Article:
Mercedes did not introduce as many updates as they claimed they would but there were a few small details that will no doubt improve their performance.

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The German squad brought an ever-so-slightly modified front wing. It is hardly visible but there are very small additional winglets attached to the main 2-element cascade that helps the airflow over the suspension and inboard of the front tyre.

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Above is an image of the W04 at the first Barcelona test. A lot of temporary heat protection has been applied to the floor and wishbones, as overheating of the bodywork was an issue in Jerez. Below is an image from last week’s test. The heat protection around the wishbones has disappeared and although there is still some shielding along the floor, this was subsequently removed later in the week.

Image not available

Also visible from this angle is the way the sidepods are much closer into the centre of the car than the launch version. They have tidied up this area to allow flow to move underneath the semi-coanda exhaust setup at a higher speed and also exploit the extra space that is now available at the centre of the diffuser. Mercedes have actually placed a small winglet on top of the centre of the diffuser to utilise this effect (and yes, no image…)

That was a very brief summary of the top teams’ updates from Barcelona. Parts 2 and 3 will cover the midfield and chasing pack (i.e. Marussia and Caterham) teams respectively. I am very sorry about the lack of images but there isn’t much I can do! This does set back my explanations which is a shame. I will try to sort something out for my next post.

Please give me some feedback in the comments section and thanks for reading!

4 thoughts on “Barcelona Final Test – Final Updates (The Top Teams)

  1. Michael

    Very good, I can imagine finding specific images is a pain! Did the Mercedes have quite aggressive winglets and diffuser last year or is this something Mike Elliot has brought over from lotus?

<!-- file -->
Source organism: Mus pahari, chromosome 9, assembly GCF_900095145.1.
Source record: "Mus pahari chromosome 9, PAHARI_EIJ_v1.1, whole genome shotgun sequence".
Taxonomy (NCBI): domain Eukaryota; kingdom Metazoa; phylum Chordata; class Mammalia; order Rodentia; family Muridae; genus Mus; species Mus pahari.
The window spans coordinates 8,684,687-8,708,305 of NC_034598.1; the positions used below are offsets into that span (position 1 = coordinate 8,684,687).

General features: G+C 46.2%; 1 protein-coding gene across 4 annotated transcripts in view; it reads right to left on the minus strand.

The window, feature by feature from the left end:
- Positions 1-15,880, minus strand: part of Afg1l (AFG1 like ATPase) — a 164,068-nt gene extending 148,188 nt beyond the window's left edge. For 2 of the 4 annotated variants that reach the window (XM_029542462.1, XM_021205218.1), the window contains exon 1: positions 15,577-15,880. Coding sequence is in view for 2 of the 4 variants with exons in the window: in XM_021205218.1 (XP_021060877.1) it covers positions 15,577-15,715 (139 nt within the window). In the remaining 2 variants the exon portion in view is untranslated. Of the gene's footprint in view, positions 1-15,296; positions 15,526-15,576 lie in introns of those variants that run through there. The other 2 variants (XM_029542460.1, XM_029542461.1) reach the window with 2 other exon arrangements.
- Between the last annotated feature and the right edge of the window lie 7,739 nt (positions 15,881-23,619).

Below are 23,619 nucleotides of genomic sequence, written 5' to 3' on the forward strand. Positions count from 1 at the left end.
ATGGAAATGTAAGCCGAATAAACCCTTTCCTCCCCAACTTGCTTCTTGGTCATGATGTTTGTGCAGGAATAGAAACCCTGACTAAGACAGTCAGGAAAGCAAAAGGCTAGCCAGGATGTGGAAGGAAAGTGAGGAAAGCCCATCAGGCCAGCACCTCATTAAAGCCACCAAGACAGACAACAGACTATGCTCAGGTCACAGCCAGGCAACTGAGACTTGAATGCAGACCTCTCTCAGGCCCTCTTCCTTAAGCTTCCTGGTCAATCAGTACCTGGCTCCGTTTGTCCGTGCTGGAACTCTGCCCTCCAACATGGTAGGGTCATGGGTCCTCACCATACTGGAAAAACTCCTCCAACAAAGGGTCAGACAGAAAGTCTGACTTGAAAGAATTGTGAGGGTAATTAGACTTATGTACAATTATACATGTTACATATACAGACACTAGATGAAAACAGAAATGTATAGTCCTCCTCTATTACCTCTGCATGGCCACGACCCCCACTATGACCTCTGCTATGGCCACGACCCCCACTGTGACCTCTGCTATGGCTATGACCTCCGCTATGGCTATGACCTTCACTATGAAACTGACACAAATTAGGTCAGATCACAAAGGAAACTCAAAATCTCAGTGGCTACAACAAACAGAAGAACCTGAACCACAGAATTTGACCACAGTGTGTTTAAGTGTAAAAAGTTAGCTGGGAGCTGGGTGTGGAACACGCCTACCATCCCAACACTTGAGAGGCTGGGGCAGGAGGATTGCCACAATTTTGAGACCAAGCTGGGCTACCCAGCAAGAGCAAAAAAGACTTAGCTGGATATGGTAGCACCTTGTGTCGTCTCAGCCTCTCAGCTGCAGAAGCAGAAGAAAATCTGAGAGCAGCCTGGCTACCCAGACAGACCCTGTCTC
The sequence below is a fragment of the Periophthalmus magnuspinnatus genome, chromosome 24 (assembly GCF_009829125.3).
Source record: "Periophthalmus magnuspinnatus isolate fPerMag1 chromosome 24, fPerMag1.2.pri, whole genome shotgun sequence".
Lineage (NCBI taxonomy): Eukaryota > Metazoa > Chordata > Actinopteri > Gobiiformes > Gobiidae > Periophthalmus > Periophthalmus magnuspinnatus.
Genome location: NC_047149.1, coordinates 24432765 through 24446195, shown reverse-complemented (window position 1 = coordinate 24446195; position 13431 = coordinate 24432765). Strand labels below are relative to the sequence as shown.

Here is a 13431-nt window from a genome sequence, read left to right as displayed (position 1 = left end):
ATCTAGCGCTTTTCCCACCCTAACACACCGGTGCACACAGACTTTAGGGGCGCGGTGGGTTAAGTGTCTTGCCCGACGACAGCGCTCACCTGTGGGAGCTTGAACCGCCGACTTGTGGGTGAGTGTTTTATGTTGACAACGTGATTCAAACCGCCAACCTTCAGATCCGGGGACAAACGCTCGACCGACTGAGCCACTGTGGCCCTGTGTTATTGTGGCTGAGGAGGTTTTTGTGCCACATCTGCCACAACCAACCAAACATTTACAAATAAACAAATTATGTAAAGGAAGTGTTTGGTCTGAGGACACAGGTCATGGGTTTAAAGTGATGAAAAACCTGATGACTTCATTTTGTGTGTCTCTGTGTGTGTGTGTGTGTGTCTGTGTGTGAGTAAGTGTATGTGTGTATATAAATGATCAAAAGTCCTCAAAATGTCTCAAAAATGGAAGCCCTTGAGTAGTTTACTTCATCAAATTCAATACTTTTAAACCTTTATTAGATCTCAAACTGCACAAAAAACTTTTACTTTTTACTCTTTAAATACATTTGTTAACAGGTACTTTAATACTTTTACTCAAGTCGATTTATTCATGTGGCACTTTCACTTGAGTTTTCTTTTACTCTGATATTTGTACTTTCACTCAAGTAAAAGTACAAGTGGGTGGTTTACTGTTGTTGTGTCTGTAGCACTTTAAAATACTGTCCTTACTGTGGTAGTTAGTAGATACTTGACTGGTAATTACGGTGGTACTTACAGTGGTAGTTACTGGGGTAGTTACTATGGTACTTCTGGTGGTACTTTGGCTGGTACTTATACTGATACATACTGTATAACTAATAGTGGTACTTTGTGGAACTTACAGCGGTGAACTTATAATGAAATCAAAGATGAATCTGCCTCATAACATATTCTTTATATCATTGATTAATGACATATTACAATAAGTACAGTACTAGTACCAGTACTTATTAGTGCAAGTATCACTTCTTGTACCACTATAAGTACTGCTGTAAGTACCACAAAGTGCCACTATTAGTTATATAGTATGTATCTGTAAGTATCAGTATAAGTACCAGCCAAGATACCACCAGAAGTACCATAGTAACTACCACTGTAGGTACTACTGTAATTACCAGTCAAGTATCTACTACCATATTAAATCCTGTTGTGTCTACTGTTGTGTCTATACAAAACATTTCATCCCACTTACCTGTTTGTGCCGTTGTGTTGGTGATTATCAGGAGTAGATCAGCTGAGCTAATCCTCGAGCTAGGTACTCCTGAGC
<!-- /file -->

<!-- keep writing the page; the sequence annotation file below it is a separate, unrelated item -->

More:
1. thewptformula Post author

      It’s a ‘mare, spend way too much time trying to find the best ones! It’s interesting that you say that because the Mercedes has gone a different direction in terms of the cascade winglets on the front wing. They’re very flat and only act as an airflow conditioner to guide the flow elsewhere rather than induce downforce.

      The diffuser is certainly very Lotus-like in that the outer fences turn away from the car very sharply, expanding the air outwards much more aggressively than some other teams, so I do see a bit of Elliot’s input in that respect.

  2. Morris Dancer

    Sounds like a surprising lack of major updates for the last test. I wonder if Red Bull are hiding the effectiveness of their DRD by running high fuel so that we have no idea of telling whether their lap times are entirely due to fuel load or, partly, the effect of their DRD.

    D’you think any team will have a DRD race-ready for Australia?

    1. thewptformula Post author

      I found it quite surprising, and Adrian Newey wasn’t at the final test and was instead back at the factory. I don’t think there are fundamental problems with the Red Bull, just setup and balance issues.

      I doubt they will run DRD and I also doubt that teams will run DRD in Australia! If they were going to use DRD for the first round they would have used it in a race-sim during the testing period which I don’t believe anyone did.

      RBR have been estimated to be running at least 70kg of fuel, which alone is about 2.5s laptime. Expect them to be strong regardless of what the media say.